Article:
A report has revealed that NHS waiting times are at their highest level for three years as government cutbacks begin to take hold.
Nearly 15% of hospital inpatients who had treatment in February had been waiting for more than 18 weeks, the report from health charity the King's Fund revealed.
The charity said that waiting times had been on the rise steadily since the 18-week target was relaxed by ministers last June.
Professor John Appleby, chief economist at The King's Fund, warned that a "vague commitment" for waiting times had now replaced the specific target.
He said: "With hospital waiting times rising, the NHS faces a considerable challenge in maintaining performance as the financial squeeze begins to bite.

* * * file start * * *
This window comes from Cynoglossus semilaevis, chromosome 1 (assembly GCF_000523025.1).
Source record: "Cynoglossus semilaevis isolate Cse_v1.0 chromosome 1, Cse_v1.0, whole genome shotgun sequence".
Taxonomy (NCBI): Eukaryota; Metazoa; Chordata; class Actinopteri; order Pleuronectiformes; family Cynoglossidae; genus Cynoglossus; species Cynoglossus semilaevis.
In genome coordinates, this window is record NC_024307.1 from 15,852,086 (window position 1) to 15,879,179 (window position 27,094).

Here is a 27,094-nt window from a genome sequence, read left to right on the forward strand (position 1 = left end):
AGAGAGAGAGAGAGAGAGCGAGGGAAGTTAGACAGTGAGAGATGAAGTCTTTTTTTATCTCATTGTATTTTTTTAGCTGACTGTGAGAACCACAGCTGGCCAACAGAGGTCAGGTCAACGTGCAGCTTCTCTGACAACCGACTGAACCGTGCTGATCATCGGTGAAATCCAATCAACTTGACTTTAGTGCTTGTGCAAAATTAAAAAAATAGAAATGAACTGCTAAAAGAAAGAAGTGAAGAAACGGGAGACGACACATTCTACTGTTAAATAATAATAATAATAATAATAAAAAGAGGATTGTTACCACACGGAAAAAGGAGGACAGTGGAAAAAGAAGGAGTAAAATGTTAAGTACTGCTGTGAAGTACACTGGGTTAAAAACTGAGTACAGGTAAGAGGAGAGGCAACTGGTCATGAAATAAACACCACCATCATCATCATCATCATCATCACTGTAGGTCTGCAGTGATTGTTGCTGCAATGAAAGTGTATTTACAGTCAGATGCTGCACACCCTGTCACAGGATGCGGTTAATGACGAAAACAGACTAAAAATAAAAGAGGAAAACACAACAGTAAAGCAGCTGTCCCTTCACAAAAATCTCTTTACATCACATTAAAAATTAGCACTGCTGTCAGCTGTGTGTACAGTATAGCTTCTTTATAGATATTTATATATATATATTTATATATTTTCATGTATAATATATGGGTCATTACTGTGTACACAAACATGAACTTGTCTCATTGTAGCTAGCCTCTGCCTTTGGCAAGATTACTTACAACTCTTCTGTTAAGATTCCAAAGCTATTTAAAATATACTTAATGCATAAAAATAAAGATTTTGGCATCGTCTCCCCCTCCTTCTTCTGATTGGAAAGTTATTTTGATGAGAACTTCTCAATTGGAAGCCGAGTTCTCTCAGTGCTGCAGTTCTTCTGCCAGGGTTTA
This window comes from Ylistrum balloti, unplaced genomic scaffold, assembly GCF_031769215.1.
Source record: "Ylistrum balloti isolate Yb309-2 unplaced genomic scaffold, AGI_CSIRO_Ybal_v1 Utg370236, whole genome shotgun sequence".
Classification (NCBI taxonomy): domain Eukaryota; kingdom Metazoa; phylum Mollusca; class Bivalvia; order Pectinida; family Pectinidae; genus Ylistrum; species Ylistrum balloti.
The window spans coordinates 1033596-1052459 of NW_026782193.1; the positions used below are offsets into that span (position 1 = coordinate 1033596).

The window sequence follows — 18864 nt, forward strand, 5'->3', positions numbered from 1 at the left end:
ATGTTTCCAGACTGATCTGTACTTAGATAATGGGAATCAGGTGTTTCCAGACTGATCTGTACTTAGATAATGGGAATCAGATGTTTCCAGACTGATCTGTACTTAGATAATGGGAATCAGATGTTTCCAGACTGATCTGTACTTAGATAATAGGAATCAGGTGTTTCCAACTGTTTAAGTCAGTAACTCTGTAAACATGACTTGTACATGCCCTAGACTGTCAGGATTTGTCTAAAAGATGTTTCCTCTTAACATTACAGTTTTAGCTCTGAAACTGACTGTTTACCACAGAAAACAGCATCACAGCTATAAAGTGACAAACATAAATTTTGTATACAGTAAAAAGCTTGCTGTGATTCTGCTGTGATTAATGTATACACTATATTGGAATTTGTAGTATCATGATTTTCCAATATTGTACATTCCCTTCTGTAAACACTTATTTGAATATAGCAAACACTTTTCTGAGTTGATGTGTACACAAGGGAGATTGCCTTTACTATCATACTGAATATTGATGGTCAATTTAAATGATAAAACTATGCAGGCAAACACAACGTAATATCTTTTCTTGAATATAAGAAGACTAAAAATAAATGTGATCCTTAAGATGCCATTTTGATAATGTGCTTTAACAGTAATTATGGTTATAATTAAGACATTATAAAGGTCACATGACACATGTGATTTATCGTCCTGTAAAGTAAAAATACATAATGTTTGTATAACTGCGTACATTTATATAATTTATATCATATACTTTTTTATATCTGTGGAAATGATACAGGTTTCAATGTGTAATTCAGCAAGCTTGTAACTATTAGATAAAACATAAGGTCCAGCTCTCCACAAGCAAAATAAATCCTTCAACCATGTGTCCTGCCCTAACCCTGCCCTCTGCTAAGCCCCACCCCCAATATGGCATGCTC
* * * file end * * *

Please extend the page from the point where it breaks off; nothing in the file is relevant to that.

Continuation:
"The trouble is it's hard to see what the mechanisms are to keep that target low. I think the issue is how far they will continue to rise and at what point does the public start to notice."
The figures show waiting times in accident and emergency departments are also steadily climbing with the proportion of patients waiting more than four hours increasing.
Although this percentage tends to be larger in the third quarter of each year, the latest peak is the highest since 2004/5.
The King's Fund said a panel of 26 NHS finance directors were questioned at a time of tightening budgets within the NHS to find £20 billion in productivity improvements by 2015.
Researchers also analysed data published by the Department of Health.
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